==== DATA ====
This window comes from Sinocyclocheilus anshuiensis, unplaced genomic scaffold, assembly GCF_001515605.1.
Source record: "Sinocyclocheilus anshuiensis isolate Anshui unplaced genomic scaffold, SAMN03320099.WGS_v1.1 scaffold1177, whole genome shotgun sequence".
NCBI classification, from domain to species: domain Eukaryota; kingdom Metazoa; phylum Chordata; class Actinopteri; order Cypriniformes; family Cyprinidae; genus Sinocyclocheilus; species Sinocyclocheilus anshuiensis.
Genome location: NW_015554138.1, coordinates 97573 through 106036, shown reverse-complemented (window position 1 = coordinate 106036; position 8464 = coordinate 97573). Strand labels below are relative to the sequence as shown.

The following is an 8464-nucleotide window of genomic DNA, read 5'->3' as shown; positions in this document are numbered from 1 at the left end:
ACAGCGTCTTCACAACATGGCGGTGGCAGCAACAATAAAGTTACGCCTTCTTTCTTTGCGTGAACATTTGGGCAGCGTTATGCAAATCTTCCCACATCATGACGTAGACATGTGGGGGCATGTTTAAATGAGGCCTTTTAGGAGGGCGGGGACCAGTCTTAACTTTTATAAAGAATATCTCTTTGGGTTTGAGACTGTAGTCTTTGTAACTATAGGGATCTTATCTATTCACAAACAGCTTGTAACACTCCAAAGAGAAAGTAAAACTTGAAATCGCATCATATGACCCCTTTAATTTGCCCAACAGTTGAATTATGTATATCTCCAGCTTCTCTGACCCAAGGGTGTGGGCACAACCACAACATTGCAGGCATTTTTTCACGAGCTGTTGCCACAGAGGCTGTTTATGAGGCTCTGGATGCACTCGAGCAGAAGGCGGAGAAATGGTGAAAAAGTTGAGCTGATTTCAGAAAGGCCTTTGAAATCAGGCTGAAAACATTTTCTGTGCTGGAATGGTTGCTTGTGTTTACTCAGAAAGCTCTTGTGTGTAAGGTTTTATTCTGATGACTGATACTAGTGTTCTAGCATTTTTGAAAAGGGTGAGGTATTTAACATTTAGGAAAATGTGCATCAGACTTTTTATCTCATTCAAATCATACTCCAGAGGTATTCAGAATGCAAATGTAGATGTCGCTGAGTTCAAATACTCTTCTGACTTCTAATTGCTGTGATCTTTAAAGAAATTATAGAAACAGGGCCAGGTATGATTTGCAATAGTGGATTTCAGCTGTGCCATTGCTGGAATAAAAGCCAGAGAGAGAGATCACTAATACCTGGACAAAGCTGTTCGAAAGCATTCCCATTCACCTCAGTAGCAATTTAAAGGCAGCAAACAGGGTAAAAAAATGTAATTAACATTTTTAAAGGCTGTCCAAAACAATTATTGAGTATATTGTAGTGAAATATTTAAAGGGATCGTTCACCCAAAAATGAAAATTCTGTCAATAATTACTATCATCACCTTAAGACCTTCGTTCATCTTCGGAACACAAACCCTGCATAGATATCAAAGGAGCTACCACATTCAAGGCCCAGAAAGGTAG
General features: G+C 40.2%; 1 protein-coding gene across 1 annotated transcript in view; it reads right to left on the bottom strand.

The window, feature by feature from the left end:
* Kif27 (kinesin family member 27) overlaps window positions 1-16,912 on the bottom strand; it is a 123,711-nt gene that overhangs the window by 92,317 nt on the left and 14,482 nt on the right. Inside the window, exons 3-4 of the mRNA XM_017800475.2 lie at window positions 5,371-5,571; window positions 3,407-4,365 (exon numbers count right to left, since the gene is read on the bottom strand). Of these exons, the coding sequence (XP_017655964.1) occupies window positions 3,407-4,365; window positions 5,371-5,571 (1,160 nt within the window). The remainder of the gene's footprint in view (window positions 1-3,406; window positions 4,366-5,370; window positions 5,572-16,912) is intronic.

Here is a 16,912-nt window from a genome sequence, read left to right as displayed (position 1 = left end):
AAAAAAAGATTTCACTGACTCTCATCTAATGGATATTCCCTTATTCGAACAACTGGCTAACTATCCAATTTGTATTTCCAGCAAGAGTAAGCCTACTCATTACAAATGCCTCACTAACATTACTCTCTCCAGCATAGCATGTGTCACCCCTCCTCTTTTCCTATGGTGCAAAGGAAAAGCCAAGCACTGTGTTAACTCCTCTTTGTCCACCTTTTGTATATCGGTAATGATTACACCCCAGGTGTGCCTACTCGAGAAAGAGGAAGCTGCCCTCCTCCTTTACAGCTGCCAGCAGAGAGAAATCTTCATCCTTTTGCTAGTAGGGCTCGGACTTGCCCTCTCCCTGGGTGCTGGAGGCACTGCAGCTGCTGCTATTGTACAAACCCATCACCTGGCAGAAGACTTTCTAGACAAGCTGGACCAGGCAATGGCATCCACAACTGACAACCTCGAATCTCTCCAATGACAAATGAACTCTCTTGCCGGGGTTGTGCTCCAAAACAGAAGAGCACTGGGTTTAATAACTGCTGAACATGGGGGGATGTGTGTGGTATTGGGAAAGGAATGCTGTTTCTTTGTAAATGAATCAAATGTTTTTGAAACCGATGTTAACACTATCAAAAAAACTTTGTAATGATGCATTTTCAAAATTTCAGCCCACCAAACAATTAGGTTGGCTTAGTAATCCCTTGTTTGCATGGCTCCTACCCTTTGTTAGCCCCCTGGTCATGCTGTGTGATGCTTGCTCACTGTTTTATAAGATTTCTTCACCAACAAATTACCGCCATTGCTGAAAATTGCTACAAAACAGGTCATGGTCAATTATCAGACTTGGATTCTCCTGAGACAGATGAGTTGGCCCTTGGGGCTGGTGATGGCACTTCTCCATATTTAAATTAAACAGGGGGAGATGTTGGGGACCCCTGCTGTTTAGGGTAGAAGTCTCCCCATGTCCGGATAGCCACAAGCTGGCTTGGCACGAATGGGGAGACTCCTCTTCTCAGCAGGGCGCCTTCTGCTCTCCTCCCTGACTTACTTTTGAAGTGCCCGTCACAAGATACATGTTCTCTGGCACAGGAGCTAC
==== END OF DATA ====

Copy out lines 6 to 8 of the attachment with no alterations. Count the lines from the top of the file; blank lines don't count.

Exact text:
ACAGCGTCTTCACAACATGGCGGTGGCAGCAACAATAAAGTTACGCCTTCTTTCTTTGCGTGAACATTTGGGCAGCGTTATGCAAATCTTCCCACATCATGACGTAGACATGTGGGGGCATGTTTAAATGAGGCCTTTTAGGAGGGCGGGGACCAGTCTTAACTTTTATAAAGAATATCTCTTTGGGTTTGAGACTGTAGTCTTTGTAACTATAGGGATCTTATCTATTCACAAACAGCTTGTAACACTCCAAAGAGAAAGTAAAACTTGAAATCGCATCATATGACCCCTTTAATTTGCCCAACAGTTGAATTATGTATATCTCCAGCTTCTCTGACCCAAGGGTGTGGGCACAACCACAACATTGCAGGCATTTTTTCACGAGCTGTTGCCACAGAGGCTGTTTATGAGGCTCTGGATGCACTCGAGCAGAAGGCGGAGAAATGGTGAAAAAGTTGAGCTGATTTCAGAAAGGCCTTTGAAATCAGGCTGAAAACATTTTCTGTGCTGGAATGGTTGCTTGTGTTTACTCAGAAAGCTCTTGTGTGTAAGGTTTTATTCTGATGACTGATACTAGTGTTCTAGCATTTTTGAAAAGGGTGAGGTATTTAACATTTAGGAAAATGTGCATCAGACTTTTTATCTCATTCAAATCATACTCCAGAGGTATTCAGAATGCAAATGTAGATGTCGCTGAGTTCAAATACTCTTCTGACTTCTAATTGCTGTGATCTTTAAAGAAATTATAGAAACAGGGCCAGGTATGATTTGCAATAGTGGATTTCAGCTGTGCCATTGCTGGAATAAAAGCCAGAGAGAGAGATCACTAATACCTGGACAAAGCTGTTCGAAAGCATTCCCATTCACCTCAGTAGCAATTTAAAGGCAGCAAACAGGGTAAAAAAATGTAATTAACATTTTTAAAGGCTGTCCAAAACAATTATTGAGTATATTGTAGTGAAATATTTAAAGGGATCGTTCACCCAAAAATGAAAATTCTGTCAATAATTACTATCATCACCTTAAGACCTTCGTTCATCTTCGGAACACAAACCCTGCATAGATATCAAAGGAGCTACCACATTCAAGGCCCAGAAAGGTAG
General features: G+C 40.2%; 1 protein-coding gene across 1 annotated transcript in view; it reads right to left on the bottom strand.

The window, feature by feature from the left end: